Emetophobia and Control

One of the things that I absolutely hated being called, ever, was a “control freak.” For one thing, if I were such a thing (and I don’t think I am) why does it have to have the word “freak” in the expression? Who likes to be called a freak? If someone is insistent on being in control, that does not necessarily make them a freak, a weirdo, an oddball or, as my mother used to say in 1950 “a queer duck.” People who are very disciplined, or very careful, or very responsible, or even very manipulative, authoritarian, or natural leaders are not all known as freaks. So ya. I hate that expression.

I think it is because I hate the expression “control freak” that I have done a lot of thinking over the years about emetophobia and control. The infamous Dr. Phil believes that all phobias, and most other anxiety disorders are about control. Don’t get me wrong, I kind of like Dr. Phil. He sure sees things clearly, which can be helpful, even though I don’t think anyone would want him for their therapist and he pretty much agrees with that. I don’t, however, think he’s right about everything and I definitely don’t think he’s right about this.

Many of my emetophobic clients talk to me about control. They don’t like the fact that vomiting seems to be out of their control. And furthermore, it’s a bodily function that’s out of their control. I point out to them that most bodily functions are out of their control: breathing, heart beating, blood circulation and oxygenation, digestion, urination and defecation. Sure you can hold your urine, your feces or your breath for a time but not forever. At some point, your body would take over and you would not be able to control it.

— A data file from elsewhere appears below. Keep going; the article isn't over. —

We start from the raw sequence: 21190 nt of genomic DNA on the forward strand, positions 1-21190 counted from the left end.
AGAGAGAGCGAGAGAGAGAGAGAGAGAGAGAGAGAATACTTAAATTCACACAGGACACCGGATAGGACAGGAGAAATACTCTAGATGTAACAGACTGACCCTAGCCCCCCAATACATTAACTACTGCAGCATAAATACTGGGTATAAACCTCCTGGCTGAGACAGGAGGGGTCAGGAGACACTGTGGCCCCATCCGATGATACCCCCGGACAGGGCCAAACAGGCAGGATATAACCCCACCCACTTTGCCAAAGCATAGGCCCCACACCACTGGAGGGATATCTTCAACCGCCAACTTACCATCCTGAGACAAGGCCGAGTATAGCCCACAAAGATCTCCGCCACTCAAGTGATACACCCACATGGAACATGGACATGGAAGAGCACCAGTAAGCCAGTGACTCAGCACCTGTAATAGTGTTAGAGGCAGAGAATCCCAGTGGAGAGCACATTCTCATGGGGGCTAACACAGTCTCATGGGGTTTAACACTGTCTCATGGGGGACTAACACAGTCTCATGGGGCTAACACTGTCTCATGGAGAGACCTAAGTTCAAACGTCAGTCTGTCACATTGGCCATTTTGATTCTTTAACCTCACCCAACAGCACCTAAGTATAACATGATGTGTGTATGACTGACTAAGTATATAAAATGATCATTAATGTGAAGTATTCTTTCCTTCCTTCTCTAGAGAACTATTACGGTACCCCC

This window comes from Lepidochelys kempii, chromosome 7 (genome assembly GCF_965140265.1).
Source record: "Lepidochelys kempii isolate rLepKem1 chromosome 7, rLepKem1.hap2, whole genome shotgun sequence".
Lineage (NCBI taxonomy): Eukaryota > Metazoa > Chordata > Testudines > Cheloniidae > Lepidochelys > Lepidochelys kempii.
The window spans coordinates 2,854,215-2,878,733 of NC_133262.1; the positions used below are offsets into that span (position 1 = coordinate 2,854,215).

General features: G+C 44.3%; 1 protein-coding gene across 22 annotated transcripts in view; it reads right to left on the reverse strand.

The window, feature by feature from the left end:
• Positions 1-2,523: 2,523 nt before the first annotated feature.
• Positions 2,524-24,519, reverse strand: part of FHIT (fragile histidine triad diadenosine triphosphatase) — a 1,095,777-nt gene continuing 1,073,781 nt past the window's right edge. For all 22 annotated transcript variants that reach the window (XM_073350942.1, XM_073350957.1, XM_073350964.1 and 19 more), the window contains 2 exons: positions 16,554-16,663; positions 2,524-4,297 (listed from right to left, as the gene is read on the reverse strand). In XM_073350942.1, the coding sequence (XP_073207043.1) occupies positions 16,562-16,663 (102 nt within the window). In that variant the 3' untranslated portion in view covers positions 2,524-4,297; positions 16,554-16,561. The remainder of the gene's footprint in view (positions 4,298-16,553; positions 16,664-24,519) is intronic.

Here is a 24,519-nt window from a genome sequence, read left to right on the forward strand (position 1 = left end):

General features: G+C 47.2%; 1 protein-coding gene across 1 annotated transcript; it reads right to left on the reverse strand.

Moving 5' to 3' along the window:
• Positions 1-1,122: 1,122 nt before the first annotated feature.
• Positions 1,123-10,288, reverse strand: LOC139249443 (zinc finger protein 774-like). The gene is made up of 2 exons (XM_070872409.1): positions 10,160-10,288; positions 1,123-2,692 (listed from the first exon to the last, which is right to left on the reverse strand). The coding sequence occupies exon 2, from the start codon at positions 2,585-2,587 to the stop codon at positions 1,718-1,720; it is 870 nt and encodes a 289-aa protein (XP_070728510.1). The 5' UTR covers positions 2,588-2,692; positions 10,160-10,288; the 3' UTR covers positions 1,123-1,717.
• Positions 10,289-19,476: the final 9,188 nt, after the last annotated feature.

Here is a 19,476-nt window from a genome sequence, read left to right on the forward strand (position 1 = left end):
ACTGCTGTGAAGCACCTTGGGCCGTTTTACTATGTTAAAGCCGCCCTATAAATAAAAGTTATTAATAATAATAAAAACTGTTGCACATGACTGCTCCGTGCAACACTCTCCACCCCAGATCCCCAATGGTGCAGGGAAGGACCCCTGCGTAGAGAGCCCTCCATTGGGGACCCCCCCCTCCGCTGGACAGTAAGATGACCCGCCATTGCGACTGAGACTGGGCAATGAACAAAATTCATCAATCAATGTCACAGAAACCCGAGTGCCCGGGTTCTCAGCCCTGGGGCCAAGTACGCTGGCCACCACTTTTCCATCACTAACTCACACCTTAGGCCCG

You can also control vomiting to a certain extent as well. I remember reading an article many years ago by Dr. David Veale, the world’s leading researcher on emetophobia (or as he likes to refer to it, “SPOV” or Specific Phobia of Vomiting.) He believed at the time that there was absolutely nothing that you could do to stop you from vomiting, so there was no point in any safety behaviours such as hand sanitizers, avoiding sick people, taking mints, ginger or over-the-counter (OTC) medications. After doing part of a research study some years later he discovered that people with emetophobia do indeed vomit less than the general population. So we do have some control over it, although if you get sick enough or poisoned enough you will vomit, no matter what you try to do to prevent it.

People who are often labelled as control freaks, in my opinion, are just people who want things under control. They don’t want the whole situation to be chaotic, out-of-control, crazy. Sometimes situations do get that way, and so people who have natural leadership qualities tend to take charge to get things under control. Many people labelled control freaks are quite happy to sit back if someone else who is a responsible leader is the one getting things under control. If they jump in and take charge regardless, I believe that they’re just scared. If you’re all on a raft heading down the river to Niagara Falls and the leader is not coaching everyone to row to shore, then you’re going to freak out and take over the lead.

The thing is, sometimes you just think you’re headed for Niagara Falls and you’re terrified so you take over when you don’t need to. We phobics can be like that sometimes. But don’t let anyone tell you that you’re a freak.

Sex and emetophobia